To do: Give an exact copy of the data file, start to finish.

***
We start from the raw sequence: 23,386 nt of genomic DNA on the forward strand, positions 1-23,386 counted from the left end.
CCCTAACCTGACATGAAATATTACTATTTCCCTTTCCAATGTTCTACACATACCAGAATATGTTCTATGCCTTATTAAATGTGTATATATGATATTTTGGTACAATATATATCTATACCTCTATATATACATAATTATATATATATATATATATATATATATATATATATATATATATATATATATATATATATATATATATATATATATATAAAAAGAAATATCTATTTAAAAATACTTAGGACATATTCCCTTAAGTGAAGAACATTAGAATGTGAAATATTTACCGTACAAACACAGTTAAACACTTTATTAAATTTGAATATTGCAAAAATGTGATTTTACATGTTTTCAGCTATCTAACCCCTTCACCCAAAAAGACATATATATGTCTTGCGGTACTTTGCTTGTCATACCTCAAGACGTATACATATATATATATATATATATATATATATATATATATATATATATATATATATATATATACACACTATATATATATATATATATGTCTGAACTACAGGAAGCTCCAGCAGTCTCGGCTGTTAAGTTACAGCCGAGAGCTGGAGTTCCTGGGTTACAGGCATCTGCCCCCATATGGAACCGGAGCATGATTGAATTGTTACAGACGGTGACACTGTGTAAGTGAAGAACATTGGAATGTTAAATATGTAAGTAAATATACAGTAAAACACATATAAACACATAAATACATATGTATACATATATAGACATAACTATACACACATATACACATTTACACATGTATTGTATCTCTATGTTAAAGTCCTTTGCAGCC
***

We start from the raw sequence: 23,386 nt of genomic DNA on the forward strand, positions 1-23,386 counted from the left end.
CCCTAACCTGACATGAAATATTACTATTTCCCTTTCCAATGTTCTACACATACCAGAATATGTTCTATGCCTTATTAAATGTGTATATATGATATTTTGGTACAATATATATCTATACCTCTATATATACATAATTATATATATATATATATATATATATATATATATATATATATATATATATATATATATATATATATATATATATATATAAAAAGAAATATCTATTTAAAAATACTTAGGACATATTCCCTTAAGTGAAGAACATTAGAATGTGAAATATTTACCGTACAAACACAGTTAAACACTTTATTAAATTTGAATATTGCAAAAATGTGATTTTACATGTTTTCAGCTATCTAACCCCTTCACCCAAAAAGACATATATATGTCTTGCGGTACTTTGCTTGTCATACCTCAAGACGTATACATATATATATATATATATATATATATATATATATATATATATATATATATATATATATACACACTATATATATATATATATATGTCTGAACTACAGGAAGCTCCAGCAGTCTCGGCTGTTAAGTTACAGCCGAGAGCTGGAGTTCCTGGGTTACAGGCATCTGCCCCCATATGGAACCGGAGCATGATTGAATTGTTACAGACGGTGACACTGTGTAAGTGAAGAACATTGGAATGTTAAATATGTAAGTAAATATACAGTAAAACACATATAAACACATAAATACATATGTATACATATATAGACATAACTATACACACATATACACATTTACACATGTATTGTATCTCTATGTTAAAGTCCTTTGCAGCC